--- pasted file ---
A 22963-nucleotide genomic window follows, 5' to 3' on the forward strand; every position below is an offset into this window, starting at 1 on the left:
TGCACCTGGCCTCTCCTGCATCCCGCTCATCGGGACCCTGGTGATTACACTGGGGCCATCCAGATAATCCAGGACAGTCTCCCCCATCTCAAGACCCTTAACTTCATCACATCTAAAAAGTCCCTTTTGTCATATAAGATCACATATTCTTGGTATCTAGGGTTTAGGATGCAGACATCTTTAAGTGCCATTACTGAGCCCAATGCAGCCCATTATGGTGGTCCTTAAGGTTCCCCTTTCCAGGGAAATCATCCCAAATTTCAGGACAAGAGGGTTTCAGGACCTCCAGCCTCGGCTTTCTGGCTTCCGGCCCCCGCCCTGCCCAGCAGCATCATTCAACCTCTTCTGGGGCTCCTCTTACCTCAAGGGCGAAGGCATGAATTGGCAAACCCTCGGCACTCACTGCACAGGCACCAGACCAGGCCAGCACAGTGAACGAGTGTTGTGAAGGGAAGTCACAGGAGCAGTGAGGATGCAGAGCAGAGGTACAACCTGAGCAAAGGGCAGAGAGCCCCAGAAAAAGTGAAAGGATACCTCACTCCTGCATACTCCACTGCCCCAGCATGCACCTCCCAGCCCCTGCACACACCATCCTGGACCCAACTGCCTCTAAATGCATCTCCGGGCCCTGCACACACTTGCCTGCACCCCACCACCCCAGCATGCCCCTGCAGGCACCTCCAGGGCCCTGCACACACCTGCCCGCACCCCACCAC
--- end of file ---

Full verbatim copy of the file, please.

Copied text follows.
A 22963-nucleotide genomic window follows, 5' to 3' on the forward strand; every position below is an offset into this window, starting at 1 on the left:
TGCACCTGGCCTCTCCTGCATCCCGCTCATCGGGACCCTGGTGATTACACTGGGGCCATCCAGATAATCCAGGACAGTCTCCCCCATCTCAAGACCCTTAACTTCATCACATCTAAAAAGTCCCTTTTGTCATATAAGATCACATATTCTTGGTATCTAGGGTTTAGGATGCAGACATCTTTAAGTGCCATTACTGAGCCCAATGCAGCCCATTATGGTGGTCCTTAAGGTTCCCCTTTCCAGGGAAATCATCCCAAATTTCAGGACAAGAGGGTTTCAGGACCTCCAGCCTCGGCTTTCTGGCTTCCGGCCCCCGCCCTGCCCAGCAGCATCATTCAACCTCTTCTGGGGCTCCTCTTACCTCAAGGGCGAAGGCATGAATTGGCAAACCCTCGGCACTCACTGCACAGGCACCAGACCAGGCCAGCACAGTGAACGAGTGTTGTGAAGGGAAGTCACAGGAGCAGTGAGGATGCAGAGCAGAGGTACAACCTGAGCAAAGGGCAGAGAGCCCCAGAAAAAGTGAAAGGATACCTCACTCCTGCATACTCCACTGCCCCAGCATGCACCTCCCAGCCCCTGCACACACCATCCTGGACCCAACTGCCTCTAAATGCATCTCCGGGCCCTGCACACACTTGCCTGCACCCCACCACCCCAGCATGCCCCTGCAGGCACCTCCAGGGCCCTGCACACACCTGCCCGCACCCCACCAC